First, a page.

to drive the focus, making a very fast, one-shot, open-loop movement
possible. Iterate further /i/f there is any need. On the other hand,
detecting a maximum can be quite a lot slower as you need to seek on
either side of the maximum and make a best guess as to the peak. Swings
and roundabouts for both systems.

David

 
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Rich
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      06-24-2009
On Jun 23, 8:07*am, Doug Jewell <(E-Mail Removed)> wrote:
> RichA wrote:
> > Plastic? *Thermal expansion of plastic is much greater than metal and

>
> Bzzt, wrong.
> Coefficients of Linear thermal expansion (10^-6 m/m/C):
> Aluminium 23.1
> Magnesium 26
> Brass 19
> Stainless Steel 17
> Steel 11-13
> Glass reinforced Polycarbonate 22
> So there's not a lot in it.


That is for glass-filled. Non-glass filled is three times that. Not
all polycarbs are glass-filled. It is
also the differential of expansion between two different materials
that is the problem. All aluminum and maybe all plasic on their own
might be ok, but combined it causes problems, like the binding of lens
elements when temperatures drop.
 
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Chris Malcolm
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      06-24-2009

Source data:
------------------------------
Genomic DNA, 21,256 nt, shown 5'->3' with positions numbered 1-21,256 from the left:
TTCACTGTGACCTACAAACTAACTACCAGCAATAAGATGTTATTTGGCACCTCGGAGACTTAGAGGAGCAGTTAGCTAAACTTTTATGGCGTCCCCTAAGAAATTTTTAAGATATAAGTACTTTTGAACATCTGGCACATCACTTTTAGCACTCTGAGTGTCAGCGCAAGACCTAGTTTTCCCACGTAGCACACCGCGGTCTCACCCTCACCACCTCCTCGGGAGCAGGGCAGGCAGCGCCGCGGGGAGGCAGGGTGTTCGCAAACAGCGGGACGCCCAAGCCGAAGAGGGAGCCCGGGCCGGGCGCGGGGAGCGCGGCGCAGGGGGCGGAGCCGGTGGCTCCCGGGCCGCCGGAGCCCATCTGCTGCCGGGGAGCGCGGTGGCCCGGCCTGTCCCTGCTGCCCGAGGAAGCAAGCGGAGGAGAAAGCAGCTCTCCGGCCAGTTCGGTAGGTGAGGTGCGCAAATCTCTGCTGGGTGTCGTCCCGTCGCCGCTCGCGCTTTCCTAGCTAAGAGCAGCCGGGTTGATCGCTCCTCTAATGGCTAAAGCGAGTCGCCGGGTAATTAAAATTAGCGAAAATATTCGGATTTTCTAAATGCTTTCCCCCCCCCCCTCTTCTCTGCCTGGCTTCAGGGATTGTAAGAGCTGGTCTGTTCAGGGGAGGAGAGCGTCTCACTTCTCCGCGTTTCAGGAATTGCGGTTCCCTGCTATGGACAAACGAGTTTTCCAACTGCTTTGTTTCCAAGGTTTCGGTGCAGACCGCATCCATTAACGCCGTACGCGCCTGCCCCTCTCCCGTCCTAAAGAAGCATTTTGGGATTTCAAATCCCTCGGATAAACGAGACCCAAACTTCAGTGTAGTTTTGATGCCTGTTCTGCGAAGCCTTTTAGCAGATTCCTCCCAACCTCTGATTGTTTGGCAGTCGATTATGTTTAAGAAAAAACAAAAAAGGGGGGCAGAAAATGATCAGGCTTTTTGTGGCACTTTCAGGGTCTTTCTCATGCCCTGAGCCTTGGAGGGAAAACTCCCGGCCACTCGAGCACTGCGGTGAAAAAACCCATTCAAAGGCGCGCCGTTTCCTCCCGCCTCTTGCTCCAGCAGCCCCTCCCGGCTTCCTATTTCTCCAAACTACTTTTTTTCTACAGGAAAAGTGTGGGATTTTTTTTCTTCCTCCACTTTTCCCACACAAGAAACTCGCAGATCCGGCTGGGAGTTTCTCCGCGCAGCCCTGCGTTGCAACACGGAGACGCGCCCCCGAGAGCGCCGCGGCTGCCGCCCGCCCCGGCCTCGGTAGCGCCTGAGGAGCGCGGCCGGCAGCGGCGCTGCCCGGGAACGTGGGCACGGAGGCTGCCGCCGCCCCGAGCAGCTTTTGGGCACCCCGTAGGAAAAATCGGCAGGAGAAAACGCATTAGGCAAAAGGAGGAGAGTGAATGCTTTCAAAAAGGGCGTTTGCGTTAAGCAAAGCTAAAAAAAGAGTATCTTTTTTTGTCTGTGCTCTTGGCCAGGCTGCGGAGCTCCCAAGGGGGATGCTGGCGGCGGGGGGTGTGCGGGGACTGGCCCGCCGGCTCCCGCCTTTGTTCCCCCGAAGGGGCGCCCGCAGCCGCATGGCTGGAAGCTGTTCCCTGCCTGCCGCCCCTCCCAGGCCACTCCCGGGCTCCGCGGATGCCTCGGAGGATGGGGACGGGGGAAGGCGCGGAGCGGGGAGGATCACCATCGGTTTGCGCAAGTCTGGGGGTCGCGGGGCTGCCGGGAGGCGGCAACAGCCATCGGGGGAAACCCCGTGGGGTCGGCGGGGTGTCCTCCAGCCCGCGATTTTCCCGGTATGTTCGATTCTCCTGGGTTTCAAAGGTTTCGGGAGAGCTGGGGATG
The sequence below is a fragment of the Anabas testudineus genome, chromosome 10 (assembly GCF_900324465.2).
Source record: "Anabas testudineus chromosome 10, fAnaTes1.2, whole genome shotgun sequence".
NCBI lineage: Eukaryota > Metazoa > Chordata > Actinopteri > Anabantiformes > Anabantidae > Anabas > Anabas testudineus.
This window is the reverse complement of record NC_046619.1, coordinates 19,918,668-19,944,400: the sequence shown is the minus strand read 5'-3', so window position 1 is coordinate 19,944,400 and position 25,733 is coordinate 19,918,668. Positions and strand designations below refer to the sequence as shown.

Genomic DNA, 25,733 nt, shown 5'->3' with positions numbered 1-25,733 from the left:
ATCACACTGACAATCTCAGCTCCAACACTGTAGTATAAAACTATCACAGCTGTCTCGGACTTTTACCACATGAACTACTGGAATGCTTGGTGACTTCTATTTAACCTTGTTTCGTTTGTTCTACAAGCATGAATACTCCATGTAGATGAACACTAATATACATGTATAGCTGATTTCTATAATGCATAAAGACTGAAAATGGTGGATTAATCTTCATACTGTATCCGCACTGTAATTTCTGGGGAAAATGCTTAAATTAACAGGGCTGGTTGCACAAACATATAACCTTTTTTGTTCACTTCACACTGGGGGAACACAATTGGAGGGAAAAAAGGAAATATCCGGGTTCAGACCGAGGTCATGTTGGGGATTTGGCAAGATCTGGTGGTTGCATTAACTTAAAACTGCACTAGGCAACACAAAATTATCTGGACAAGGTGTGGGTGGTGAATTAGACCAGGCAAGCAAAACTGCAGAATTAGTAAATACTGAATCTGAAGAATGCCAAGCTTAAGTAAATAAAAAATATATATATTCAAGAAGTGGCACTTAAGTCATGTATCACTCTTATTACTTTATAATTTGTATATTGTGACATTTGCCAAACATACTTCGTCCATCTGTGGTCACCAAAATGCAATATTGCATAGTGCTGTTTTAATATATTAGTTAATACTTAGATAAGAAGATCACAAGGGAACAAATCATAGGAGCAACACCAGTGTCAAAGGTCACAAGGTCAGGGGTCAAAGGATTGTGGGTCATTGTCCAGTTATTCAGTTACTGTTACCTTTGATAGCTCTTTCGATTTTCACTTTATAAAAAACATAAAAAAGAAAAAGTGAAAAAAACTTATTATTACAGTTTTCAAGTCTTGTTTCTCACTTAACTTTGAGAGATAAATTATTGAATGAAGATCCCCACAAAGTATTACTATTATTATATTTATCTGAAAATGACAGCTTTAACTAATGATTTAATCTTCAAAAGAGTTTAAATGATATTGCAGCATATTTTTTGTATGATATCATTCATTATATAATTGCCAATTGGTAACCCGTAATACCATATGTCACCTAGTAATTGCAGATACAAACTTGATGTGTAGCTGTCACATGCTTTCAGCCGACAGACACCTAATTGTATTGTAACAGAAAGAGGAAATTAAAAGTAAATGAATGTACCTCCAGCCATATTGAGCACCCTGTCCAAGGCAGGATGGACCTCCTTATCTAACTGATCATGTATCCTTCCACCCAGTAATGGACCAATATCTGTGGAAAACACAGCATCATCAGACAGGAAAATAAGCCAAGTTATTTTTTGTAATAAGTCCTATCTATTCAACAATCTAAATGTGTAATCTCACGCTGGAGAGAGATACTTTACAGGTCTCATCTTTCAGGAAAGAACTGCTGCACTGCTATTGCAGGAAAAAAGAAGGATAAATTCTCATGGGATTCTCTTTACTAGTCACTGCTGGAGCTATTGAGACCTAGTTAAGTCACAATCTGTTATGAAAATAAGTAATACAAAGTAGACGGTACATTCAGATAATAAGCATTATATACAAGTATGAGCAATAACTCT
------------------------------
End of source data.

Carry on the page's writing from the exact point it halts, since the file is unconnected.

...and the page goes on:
In rec.photo.digital.slr-systems John Navas <(E-Mail Removed)> wrote:
> On 23 Jun 2009 20:38:58 GMT, Chris Malcolm <(E-Mail Removed)> wrote
> in <(E-Mail Removed)>:


>>In rec.photo.digital.slr-systems John O'Flaherty <(E-Mail Removed)> wrote:


>>> Focusing with a phase contrast system isn't closed loop with regard
>>> to the picture sensor, since it uses a separate, simple sensor array
>>> for focusing. Thus the focus system can get out of calibration.

>>
>>True, but thermal expansion in the lens *is* within the AF closed
>>loop, so that particular problem won't give rise to focus errors in an
>>AF system.


> What closed loop? Many (most?) phase detection autofocus is open loop.


Most is open loop with respect to focus on the image sensor, and
closed loop for at least the final approach on the AF sensor. There's
a lot of misunderstanding and misinformation on this topic. Try the
experiment of locking focus with a half press on something near when a
big slow focusing lens is at infinity. Then complete the press, and
after the lens has started to move, but before it has stopped, remove
the thing it's focussed on from the view of the AF sensor. If the lens
runs past that point without stopping then it's a closed loop system
whose terminating condition has not been found. If it's a predictive
system it will stop focused on the distance the object was earlier
found to be at, even though it's no longer there.

--
Chris Malcolm